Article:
2. Always do your homework. Do as much research as you possibly can: know your subject, know the issues and understand what your audience would want to know if they were asking the questions.
3. Be a good listener and hear what your subject is telling you. Your best questions come off the back of the interviewee’s last answer so even though you may have a list of questions, you don’t have to follow it!
4. Ask open ended questions. Try to start your questions with words like “how” and “why”. Those two words can never be responded to with the words, “yes” or “no”.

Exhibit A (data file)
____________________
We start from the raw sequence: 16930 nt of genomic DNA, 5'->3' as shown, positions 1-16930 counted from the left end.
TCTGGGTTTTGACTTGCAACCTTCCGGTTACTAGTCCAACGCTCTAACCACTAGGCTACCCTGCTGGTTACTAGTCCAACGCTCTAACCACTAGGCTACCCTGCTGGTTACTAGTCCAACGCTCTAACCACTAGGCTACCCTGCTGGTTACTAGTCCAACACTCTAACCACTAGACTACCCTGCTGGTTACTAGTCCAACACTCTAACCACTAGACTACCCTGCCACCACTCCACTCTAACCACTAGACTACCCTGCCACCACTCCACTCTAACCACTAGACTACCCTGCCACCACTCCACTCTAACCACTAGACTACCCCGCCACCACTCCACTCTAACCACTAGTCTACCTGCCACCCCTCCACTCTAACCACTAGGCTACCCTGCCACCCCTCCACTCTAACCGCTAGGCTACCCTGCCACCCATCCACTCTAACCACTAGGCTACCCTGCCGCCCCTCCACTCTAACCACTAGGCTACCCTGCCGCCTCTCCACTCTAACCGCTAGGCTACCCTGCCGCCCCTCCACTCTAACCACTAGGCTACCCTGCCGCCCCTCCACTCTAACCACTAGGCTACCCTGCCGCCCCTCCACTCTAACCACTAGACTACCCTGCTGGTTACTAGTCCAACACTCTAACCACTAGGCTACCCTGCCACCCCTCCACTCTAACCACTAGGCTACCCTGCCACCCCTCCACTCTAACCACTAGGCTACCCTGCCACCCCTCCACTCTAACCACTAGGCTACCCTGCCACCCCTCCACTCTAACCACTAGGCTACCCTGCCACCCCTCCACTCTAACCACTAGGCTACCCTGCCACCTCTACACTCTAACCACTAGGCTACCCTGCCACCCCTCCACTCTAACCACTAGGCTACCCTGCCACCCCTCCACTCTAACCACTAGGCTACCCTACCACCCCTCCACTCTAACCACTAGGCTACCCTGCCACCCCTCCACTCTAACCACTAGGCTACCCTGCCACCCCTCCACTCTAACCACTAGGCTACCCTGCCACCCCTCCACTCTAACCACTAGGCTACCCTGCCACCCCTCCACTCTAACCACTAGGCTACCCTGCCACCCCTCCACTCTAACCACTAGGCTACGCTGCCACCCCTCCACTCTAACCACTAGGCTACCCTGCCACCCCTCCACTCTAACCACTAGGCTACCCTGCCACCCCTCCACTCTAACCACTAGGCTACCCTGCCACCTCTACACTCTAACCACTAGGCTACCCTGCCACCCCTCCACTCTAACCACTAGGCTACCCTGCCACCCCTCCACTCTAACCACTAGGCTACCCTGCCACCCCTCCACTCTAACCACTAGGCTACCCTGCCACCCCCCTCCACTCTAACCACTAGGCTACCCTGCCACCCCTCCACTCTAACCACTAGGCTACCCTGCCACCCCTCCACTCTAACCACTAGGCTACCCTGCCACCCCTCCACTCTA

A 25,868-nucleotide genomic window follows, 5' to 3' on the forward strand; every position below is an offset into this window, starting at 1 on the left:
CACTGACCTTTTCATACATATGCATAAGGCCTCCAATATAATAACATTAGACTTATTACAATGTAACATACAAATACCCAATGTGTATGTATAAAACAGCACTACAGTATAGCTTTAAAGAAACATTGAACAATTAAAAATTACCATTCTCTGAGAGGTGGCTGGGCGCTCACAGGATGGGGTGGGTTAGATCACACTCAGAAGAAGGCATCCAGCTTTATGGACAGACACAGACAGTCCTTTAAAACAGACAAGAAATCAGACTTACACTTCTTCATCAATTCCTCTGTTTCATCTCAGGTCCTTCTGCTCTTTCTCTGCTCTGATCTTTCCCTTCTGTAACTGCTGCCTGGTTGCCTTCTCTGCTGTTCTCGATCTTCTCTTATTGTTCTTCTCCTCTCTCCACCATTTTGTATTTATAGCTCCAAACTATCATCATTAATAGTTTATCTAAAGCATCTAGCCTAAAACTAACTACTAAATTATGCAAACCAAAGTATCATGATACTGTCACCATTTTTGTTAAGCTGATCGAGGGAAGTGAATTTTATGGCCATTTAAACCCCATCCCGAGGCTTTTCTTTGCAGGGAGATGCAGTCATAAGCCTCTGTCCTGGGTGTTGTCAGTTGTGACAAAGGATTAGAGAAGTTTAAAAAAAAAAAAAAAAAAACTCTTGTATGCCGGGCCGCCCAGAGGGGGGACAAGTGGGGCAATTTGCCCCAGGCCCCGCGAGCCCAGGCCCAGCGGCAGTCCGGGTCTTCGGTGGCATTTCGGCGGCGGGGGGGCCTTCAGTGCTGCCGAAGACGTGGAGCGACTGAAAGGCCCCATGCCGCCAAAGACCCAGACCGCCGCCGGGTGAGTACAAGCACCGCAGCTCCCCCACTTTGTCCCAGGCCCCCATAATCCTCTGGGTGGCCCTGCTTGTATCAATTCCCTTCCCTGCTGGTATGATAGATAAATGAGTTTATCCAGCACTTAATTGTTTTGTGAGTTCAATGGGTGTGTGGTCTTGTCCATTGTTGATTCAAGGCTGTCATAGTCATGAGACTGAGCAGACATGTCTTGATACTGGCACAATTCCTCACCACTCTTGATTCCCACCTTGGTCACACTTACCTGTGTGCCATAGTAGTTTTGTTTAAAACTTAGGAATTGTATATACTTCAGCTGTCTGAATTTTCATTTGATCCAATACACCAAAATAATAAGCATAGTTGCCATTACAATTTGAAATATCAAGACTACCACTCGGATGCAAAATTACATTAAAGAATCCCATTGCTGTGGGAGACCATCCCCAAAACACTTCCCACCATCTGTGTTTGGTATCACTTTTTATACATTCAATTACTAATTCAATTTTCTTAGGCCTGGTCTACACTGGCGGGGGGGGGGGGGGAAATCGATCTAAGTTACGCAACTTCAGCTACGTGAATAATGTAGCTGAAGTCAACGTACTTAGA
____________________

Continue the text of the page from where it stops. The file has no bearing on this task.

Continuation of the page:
5. Keep questions as short as possible and give the interviewee plenty of time to answer.
6. Make use of pauses just as you would in a regular conversation. If the interviewee feels comfortable and relaxed the conversation is likely to flow more freely.
7. Have fun. If you’re stressed or focused on note taking or concentrating on your list of questions your subject will “feel it” and will pick up on your nerves or apprehension. Remember that the best conversations are the fun ones. So just have fun and enjoy!